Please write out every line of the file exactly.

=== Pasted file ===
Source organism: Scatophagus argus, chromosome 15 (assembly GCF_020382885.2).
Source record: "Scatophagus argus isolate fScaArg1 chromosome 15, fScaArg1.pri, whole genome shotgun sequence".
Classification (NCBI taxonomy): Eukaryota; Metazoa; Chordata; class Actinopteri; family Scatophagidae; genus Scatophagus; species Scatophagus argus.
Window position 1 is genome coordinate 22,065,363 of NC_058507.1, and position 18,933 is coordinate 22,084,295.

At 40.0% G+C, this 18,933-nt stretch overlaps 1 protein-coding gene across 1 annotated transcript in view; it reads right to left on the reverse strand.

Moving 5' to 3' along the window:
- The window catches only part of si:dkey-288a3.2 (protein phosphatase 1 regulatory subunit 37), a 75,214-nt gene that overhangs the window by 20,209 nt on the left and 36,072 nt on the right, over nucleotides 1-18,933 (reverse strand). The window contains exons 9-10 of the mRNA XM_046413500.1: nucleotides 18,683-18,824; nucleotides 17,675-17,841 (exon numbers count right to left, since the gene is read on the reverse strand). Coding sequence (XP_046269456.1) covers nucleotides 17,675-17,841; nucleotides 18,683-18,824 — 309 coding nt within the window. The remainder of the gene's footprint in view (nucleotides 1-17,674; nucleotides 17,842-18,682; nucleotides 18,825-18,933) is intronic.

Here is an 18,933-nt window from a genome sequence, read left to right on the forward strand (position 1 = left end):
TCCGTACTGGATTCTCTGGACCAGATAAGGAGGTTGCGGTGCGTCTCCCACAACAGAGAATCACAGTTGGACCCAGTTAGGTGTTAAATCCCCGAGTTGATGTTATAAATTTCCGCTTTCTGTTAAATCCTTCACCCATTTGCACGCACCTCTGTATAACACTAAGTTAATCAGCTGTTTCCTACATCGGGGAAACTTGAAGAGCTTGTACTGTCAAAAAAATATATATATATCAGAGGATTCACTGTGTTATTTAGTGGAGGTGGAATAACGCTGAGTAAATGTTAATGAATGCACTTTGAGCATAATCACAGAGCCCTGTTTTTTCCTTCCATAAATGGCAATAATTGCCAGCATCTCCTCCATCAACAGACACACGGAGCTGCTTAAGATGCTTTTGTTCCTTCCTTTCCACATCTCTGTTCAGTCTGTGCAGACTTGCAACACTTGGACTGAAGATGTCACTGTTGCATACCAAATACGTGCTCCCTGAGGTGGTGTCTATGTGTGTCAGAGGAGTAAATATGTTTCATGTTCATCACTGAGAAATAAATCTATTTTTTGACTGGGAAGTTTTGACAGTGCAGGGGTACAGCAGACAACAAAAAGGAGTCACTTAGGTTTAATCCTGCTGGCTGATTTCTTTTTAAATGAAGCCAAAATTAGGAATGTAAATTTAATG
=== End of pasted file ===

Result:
Source organism: Scatophagus argus, chromosome 15 (assembly GCF_020382885.2).
Source record: "Scatophagus argus isolate fScaArg1 chromosome 15, fScaArg1.pri, whole genome shotgun sequence".
Classification (NCBI taxonomy): Eukaryota; Metazoa; Chordata; class Actinopteri; family Scatophagidae; genus Scatophagus; species Scatophagus argus.
Window position 1 is genome coordinate 22,065,363 of NC_058507.1, and position 18,933 is coordinate 22,084,295.

At 40.0% G+C, this 18,933-nt stretch overlaps 1 protein-coding gene across 1 annotated transcript in view; it reads right to left on the reverse strand.

Moving 5' to 3' along the window:
- The window catches only part of si:dkey-288a3.2 (protein phosphatase 1 regulatory subunit 37), a 75,214-nt gene that overhangs the window by 20,209 nt on the left and 36,072 nt on the right, over nucleotides 1-18,933 (reverse strand). The window contains exons 9-10 of the mRNA XM_046413500.1: nucleotides 18,683-18,824; nucleotides 17,675-17,841 (exon numbers count right to left, since the gene is read on the reverse strand). Coding sequence (XP_046269456.1) covers nucleotides 17,675-17,841; nucleotides 18,683-18,824 — 309 coding nt within the window. The remainder of the gene's footprint in view (nucleotides 1-17,674; nucleotides 17,842-18,682; nucleotides 18,825-18,933) is intronic.

Here is an 18,933-nt window from a genome sequence, read left to right on the forward strand (position 1 = left end):
TCCGTACTGGATTCTCTGGACCAGATAAGGAGGTTGCGGTGCGTCTCCCACAACAGAGAATCACAGTTGGACCCAGTTAGGTGTTAAATCCCCGAGTTGATGTTATAAATTTCCGCTTTCTGTTAAATCCTTCACCCATTTGCACGCACCTCTGTATAACACTAAGTTAATCAGCTGTTTCCTACATCGGGGAAACTTGAAGAGCTTGTACTGTCAAAAAAATATATATATATCAGAGGATTCACTGTGTTATTTAGTGGAGGTGGAATAACGCTGAGTAAATGTTAATGAATGCACTTTGAGCATAATCACAGAGCCCTGTTTTTTCCTTCCATAAATGGCAATAATTGCCAGCATCTCCTCCATCAACAGACACACGGAGCTGCTTAAGATGCTTTTGTTCCTTCCTTTCCACATCTCTGTTCAGTCTGTGCAGACTTGCAACACTTGGACTGAAGATGTCACTGTTGCATACCAAATACGTGCTCCCTGAGGTGGTGTCTATGTGTGTCAGAGGAGTAAATATGTTTCATGTTCATCACTGAGAAATAAATCTATTTTTTGACTGGGAAGTTTTGACAGTGCAGGGGTACAGCAGACAACAAAAAGGAGTCACTTAGGTTTAATCCTGCTGGCTGATTTCTTTTTAAATGAAGCCAAAATTAGGAATGTAAATTTAATG